Recognition of the uniqueness of each family

Another pillar of the Brazelton Method is the affirmation that every family is unique, with its own history, culture, values, and dynamics. Brazelton argued that support interventions should be tailored to respect and enhance this uniqueness, rather than applying a uniform approach. This cultural and individual sensitivity promotes care practices that are more welcoming and effective, strengthening the bond between parents and children and between families and the professionals who support them.

Fostering a strong support network

The Brazelton Method emphasizes the importance of building and maintaining a strong support network around children and families. This not only includes direct support for parents and children through educational and therapeutic interventions, but also connecting families with community resources and services that can support their long-term well-being. Brazelton highlighted how social isolation can have negative impacts on children's development and parents' well-being, while an active supportive community can provide essential resources, learning opportunities and a sense of belonging.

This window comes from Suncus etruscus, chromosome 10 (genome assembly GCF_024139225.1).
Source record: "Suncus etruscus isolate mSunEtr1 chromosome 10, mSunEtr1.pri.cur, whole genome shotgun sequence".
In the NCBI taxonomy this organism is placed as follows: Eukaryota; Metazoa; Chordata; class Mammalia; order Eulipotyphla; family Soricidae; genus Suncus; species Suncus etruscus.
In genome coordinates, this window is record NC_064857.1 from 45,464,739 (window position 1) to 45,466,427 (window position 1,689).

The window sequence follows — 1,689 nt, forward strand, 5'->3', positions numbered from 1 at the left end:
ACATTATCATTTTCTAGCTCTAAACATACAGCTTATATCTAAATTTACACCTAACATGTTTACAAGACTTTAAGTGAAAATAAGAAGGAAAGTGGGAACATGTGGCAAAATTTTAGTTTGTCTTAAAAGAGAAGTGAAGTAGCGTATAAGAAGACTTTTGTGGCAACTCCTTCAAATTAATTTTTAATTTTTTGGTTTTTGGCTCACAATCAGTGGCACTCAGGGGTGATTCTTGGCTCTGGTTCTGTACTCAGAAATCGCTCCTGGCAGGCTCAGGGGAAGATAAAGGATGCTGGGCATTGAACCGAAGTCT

What are Brazelton touchpoints?

Brazelton's "touchpoints", also called "sensitive moments" or "pivot points" are crucial developmental moments in which the child's behavior becomes disorganized and in which, consequently, even parents can feel disoriented in their educational tasks and of care.

Touchpoint moments are accompanied by what may appear, in the eyes of parents, to be regressions, that is, temporary moments in which children appear as if they are losing previously acquired skills or displaying behaviors that are more childish for their age. These regressions are signs that the child is going through intense learning and adaptation, which can temporarily overload his coping skills, leading him to fall back on more familiar and reassuring behaviors.

These moments of regression, which Brazelton calls "of disorganization", are predictable moments that precede a leap in behavioral, motor, cognitive and emotional development and constitute a period of reorganization before the maturational leap. Brazelton proposes them as an opportunity for the growth of the child-parent system and as an opportunity for healthcare workers and educators to promote health and prevent possible relational distortions.